Likewise in Proverbs 25:15 we learn that “Through patience a ruler can be persuaded, and a gentle tongue can break a bone.”  Or consider Ecclesiastes 7:8, “The end of a matter is better than its beginning, and patience is better than pride.”  Patience is waiting.  But not just any waiting.  Patience is a certain kind of waiting. You can lock up a person in chains and force them to wait against their will.  They might not be too thrilled about that, and we wouldn’t be surprised if they rebelled against this imposition.  They would try to free themselves.  They don’t want to wait in chains.  They are impatient.

Godly patience, however, is influenced by the other qualities in the list of the Fruit of the Spirit.  It involves, joy, peace, kindness, gentleness and self-control.  Patience submits to God, saying honestly, “I don’t want to wait.  I don’t like to wait.  I would much rather be done with the waiting.  But I give myself to you in the waiting. Help me wait like you want me to wait.”

Tom Petty once sang, “Waiting is the hardest part.”  It’s true.  If we’re waiting on information, we want to know that information fast.  I remember being a teenager thinking that it was taking forever for me to turn 16.  Then I remember dating and being engaged thinking that our wedding day, 8 months from then, was so far away.  When I started my doctoral degree in September 2018, the thought of taking 10 courses, passing comprehensive exams, and especially writing a dissertation seemed an impossible mountain.  Waiting is difficult.

When you are in the middle of a challenging time, you are waiting, you’re living in what is called in the liminal space.  Liminal space is not the before or after, but the middle.  You don’t know when things will change.  You don’t know when the pain will end.  You don’t know how long you will be alone.  You don’t know how you will pay the bills.  You don’t have a diagnosis.  You are waiting.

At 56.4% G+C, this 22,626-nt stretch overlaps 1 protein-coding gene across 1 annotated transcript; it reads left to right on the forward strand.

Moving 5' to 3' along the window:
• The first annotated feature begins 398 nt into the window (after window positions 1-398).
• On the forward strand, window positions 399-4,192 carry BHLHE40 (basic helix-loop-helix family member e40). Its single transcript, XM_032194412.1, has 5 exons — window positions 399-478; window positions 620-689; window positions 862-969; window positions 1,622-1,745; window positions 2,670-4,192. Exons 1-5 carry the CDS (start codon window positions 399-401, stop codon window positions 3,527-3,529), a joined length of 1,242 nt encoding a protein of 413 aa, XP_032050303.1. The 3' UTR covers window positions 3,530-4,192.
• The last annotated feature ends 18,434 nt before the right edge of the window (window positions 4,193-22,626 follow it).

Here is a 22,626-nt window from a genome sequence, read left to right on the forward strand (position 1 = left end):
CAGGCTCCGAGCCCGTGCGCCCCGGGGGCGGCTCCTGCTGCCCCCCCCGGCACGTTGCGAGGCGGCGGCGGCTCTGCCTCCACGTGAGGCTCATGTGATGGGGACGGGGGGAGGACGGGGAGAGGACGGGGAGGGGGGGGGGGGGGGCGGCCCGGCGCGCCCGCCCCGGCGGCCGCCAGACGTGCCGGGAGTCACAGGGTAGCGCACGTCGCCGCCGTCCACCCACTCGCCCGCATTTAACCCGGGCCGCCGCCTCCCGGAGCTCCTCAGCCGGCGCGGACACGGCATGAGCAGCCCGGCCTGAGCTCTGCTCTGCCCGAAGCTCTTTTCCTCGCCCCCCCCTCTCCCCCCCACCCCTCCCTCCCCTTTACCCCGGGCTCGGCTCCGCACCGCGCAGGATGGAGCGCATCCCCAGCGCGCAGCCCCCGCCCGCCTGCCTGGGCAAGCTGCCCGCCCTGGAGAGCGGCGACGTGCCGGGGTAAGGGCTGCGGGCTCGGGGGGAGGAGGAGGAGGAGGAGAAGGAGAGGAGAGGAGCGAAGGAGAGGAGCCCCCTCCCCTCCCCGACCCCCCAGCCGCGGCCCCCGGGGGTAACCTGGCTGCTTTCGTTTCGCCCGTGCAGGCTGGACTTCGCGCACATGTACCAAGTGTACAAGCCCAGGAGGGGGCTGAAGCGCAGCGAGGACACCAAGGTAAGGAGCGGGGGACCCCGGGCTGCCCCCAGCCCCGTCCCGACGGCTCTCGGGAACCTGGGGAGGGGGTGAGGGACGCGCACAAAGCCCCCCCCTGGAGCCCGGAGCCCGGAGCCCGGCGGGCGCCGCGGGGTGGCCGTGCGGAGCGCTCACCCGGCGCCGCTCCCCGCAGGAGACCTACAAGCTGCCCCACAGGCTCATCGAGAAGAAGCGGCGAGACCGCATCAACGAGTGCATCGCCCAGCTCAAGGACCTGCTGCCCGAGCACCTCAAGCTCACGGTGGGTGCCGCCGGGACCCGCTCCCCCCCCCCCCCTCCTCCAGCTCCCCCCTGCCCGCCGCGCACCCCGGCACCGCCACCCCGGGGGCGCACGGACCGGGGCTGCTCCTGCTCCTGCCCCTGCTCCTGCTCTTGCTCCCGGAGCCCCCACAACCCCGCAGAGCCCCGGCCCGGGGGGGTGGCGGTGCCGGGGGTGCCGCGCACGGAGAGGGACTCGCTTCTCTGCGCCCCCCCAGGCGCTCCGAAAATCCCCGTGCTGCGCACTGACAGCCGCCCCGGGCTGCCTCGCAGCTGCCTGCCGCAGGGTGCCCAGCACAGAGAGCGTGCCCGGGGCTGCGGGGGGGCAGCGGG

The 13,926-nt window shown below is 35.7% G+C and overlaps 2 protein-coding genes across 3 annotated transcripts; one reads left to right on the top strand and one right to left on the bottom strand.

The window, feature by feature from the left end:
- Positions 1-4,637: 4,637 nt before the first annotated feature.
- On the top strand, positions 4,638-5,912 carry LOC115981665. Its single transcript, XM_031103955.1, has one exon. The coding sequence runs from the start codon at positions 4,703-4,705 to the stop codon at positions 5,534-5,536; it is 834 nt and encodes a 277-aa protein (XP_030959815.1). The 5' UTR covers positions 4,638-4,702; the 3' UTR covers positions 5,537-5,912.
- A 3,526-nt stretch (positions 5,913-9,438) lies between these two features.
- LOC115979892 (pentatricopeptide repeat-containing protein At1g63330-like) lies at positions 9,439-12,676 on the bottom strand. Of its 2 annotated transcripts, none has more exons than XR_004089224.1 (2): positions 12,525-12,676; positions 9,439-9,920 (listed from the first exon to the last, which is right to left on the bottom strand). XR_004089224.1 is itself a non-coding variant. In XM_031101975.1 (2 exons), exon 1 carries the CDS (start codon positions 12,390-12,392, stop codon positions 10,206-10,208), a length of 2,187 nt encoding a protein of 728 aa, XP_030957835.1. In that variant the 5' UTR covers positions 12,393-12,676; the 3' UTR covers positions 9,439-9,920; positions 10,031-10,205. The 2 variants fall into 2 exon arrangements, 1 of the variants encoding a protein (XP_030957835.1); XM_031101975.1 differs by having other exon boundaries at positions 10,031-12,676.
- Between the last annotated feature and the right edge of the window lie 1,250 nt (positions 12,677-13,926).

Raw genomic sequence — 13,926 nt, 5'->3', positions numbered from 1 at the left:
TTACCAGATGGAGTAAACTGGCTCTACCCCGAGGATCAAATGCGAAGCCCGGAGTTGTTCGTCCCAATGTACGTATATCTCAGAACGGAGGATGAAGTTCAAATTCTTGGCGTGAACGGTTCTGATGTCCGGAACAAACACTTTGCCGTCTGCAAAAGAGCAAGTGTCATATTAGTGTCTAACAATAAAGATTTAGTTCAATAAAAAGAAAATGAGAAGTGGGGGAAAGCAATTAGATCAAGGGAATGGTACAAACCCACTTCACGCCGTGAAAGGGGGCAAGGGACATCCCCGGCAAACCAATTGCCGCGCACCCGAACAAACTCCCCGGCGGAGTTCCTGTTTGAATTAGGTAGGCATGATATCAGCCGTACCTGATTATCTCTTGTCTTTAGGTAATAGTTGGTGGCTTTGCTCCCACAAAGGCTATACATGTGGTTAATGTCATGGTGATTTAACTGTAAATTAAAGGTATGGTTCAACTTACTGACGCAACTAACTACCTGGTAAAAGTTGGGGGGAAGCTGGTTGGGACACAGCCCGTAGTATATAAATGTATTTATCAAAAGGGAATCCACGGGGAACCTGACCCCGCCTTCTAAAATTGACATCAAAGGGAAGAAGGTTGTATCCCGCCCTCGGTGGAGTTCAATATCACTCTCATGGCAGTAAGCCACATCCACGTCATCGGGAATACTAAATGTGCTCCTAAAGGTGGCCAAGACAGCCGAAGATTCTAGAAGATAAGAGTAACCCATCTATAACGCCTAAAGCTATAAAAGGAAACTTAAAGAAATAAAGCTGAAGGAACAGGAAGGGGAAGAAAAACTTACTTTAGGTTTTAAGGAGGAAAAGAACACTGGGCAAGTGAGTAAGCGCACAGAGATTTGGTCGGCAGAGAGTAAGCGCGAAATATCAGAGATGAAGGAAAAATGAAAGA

In the waiting, God calls us to walk in step with the Spirit and be filled with his patience.  It is a gracious patience.  It is a kind patience.  It is a loving patience.  It is a self-controlled patience.  It is a joyful patience. 

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Jesus’ patience with his mom – Fruit of the Spirit: Patience, Part 2

Remember the wedding where Jesus turned water into wine? In that culture of honor and shame, running out of wine would have been a significant embarrassment for the father of the bride. So Jesus’ mom, Mary, goes to him, asking what seems to be a totally innocent observation, “They have no more wine.”  But hers was no innocent remark.

Jesus could have said, “Oh wow…bummer.”  Or he could have looked at her with snide look, “Mom…everyone knows that.”  As if Mary’s comment had nothing to do with him.  But he knew his mom.  He knew exactly what she was getting at.  Maybe it was her tone of voice, maybe it was a twinkle in her eye.  Mary was communicating that she knew Jesus could do something about the wine running out.